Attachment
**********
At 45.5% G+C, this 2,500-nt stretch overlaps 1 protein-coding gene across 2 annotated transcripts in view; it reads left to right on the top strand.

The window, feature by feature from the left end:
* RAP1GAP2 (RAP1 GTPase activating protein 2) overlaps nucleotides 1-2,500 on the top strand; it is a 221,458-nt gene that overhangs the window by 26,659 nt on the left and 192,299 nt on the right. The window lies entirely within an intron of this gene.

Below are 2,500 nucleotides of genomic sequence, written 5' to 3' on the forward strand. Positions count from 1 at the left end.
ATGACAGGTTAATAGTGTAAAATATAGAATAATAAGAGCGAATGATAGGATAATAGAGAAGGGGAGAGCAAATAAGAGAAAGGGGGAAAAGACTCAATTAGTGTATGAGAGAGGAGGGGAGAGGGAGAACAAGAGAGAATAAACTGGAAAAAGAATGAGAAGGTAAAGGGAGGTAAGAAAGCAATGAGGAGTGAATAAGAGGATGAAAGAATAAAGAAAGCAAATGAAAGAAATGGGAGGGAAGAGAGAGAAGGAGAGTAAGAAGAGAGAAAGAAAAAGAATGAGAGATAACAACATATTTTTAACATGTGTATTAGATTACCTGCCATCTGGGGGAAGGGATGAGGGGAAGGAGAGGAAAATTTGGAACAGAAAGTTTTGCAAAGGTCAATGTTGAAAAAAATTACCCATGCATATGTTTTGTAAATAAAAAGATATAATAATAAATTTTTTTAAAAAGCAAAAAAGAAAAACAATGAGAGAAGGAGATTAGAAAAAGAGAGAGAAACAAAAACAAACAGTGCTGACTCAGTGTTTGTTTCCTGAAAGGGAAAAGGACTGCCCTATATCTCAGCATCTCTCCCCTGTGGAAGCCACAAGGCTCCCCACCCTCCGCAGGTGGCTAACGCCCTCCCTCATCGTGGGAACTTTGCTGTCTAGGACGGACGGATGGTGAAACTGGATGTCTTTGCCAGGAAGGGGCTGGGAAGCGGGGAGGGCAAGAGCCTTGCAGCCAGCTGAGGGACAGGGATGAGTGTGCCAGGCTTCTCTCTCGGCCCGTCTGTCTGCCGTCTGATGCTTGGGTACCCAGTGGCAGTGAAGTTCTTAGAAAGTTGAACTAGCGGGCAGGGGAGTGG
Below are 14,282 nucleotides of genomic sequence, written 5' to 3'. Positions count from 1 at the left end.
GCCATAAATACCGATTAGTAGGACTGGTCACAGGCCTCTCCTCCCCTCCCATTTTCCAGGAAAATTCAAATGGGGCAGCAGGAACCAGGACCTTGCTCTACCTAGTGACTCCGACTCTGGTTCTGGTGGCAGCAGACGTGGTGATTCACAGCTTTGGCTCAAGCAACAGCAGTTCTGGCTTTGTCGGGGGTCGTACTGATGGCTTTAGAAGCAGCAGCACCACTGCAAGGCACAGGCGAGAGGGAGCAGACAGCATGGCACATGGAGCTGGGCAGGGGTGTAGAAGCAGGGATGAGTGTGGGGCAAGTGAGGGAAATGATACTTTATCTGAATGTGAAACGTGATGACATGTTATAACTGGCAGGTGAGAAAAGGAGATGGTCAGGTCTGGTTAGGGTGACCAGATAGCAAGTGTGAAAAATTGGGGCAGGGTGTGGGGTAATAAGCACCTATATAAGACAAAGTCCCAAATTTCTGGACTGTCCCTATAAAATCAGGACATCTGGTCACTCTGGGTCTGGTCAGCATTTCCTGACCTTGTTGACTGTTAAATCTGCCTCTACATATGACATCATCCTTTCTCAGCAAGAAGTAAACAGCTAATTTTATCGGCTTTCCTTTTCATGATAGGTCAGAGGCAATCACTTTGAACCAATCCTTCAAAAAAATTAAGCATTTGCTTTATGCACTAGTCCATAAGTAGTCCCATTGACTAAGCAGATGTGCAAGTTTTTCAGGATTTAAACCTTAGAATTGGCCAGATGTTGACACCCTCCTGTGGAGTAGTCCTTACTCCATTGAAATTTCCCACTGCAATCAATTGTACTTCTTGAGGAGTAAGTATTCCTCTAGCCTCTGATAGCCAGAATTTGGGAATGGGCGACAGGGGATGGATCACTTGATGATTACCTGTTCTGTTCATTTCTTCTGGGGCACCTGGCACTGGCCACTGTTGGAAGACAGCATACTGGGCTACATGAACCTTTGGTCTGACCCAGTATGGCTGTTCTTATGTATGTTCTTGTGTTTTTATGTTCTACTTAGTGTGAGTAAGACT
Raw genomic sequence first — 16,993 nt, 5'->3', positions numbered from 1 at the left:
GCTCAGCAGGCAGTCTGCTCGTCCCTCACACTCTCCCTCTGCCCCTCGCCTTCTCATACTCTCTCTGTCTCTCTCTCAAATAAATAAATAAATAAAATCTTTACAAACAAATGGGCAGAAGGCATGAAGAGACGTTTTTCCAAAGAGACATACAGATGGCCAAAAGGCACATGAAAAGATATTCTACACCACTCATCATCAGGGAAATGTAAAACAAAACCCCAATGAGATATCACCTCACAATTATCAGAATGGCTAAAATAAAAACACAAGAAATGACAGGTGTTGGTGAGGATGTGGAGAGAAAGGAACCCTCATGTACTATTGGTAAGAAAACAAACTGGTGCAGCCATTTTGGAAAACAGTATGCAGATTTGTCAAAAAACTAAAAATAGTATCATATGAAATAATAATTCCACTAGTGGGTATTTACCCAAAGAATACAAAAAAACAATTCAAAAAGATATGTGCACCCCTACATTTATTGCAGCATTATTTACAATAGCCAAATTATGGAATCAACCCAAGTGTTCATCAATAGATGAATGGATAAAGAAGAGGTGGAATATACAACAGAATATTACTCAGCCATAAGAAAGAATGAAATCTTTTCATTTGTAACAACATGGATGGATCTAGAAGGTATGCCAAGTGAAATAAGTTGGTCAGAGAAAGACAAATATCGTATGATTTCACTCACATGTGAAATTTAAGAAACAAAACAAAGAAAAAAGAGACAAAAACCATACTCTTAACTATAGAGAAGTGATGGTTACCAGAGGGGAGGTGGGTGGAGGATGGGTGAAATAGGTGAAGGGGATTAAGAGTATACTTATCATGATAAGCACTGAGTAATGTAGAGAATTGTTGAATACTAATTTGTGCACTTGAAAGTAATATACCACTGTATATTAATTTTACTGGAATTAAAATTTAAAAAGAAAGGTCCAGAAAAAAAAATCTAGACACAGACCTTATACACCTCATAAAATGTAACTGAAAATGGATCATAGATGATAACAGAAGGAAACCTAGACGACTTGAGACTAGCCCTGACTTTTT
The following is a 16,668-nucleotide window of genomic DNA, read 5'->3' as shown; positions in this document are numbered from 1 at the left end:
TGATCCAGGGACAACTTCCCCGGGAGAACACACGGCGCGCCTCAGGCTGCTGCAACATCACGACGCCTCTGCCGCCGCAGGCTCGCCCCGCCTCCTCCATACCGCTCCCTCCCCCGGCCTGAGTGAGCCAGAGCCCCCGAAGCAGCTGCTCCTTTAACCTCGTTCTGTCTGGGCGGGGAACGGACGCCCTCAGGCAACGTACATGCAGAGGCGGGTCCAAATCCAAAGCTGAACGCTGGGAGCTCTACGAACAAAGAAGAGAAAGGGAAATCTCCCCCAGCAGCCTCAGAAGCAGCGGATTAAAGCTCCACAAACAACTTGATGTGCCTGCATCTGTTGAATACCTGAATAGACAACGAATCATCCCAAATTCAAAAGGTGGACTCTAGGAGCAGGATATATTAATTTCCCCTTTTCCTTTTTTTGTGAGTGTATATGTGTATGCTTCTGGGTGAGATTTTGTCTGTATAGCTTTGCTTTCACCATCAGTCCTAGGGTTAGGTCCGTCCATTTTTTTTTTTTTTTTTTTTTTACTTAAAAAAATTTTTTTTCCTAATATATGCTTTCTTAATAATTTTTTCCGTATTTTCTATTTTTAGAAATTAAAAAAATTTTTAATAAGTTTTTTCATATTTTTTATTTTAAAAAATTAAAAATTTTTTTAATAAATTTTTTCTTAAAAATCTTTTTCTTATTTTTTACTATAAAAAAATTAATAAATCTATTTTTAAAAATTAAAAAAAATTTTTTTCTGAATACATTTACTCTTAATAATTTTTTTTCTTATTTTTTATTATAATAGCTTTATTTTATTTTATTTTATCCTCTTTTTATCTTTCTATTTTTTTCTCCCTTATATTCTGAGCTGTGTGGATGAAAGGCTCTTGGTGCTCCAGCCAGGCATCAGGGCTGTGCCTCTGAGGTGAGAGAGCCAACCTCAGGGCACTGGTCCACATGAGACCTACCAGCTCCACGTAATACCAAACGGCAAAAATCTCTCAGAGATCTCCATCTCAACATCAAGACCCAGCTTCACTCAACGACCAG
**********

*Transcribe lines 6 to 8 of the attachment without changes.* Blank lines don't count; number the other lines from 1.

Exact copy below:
Below are 14,282 nucleotides of genomic sequence, written 5' to 3'. Positions count from 1 at the left end.
GCCATAAATACCGATTAGTAGGACTGGTCACAGGCCTCTCCTCCCCTCCCATTTTCCAGGAAAATTCAAATGGGGCAGCAGGAACCAGGACCTTGCTCTACCTAGTGACTCCGACTCTGGTTCTGGTGGCAGCAGACGTGGTGATTCACAGCTTTGGCTCAAGCAACAGCAGTTCTGGCTTTGTCGGGGGTCGTACTGATGGCTTTAGAAGCAGCAGCACCACTGCAAGGCACAGGCGAGAGGGAGCAGACAGCATGGCACATGGAGCTGGGCAGGGGTGTAGAAGCAGGGATGAGTGTGGGGCAAGTGAGGGAAATGATACTTTATCTGAATGTGAAACGTGATGACATGTTATAACTGGCAGGTGAGAAAAGGAGATGGTCAGGTCTGGTTAGGGTGACCAGATAGCAAGTGTGAAAAATTGGGGCAGGGTGTGGGGTAATAAGCACCTATATAAGACAAAGTCCCAAATTTCTGGACTGTCCCTATAAAATCAGGACATCTGGTCACTCTGGGTCTGGTCAGCATTTCCTGACCTTGTTGACTGTTAAATCTGCCTCTACATATGACATCATCCTTTCTCAGCAAGAAGTAAACAGCTAATTTTATCGGCTTTCCTTTTCATGATAGGTCAGAGGCAATCACTTTGAACCAATCCTTCAAAAAAATTAAGCATTTGCTTTATGCACTAGTCCATAAGTAGTCCCATTGACTAAGCAGATGTGCAAGTTTTTCAGGATTTAAACCTTAGAATTGGCCAGATGTTGACACCCTCCTGTGGAGTAGTCCTTACTCCATTGAAATTTCCCACTGCAATCAATTGTACTTCTTGAGGAGTAAGTATTCCTCTAGCCTCTGATAGCCAGAATTTGGGAATGGGCGACAGGGGATGGATCACTTGATGATTACCTGTTCTGTTCATTTCTTCTGGGGCACCTGGCACTGGCCACTGTTGGAAGACAGCATACTGGGCTACATGAACCTTTGGTCTGACCCAGTATGGCTGTTCTTATGTATGTTCTTGTGTTTTTATGTTCTACTTAGTGTGAGTAAGACT
Raw genomic sequence first — 16,993 nt, 5'->3', positions numbered from 1 at the left: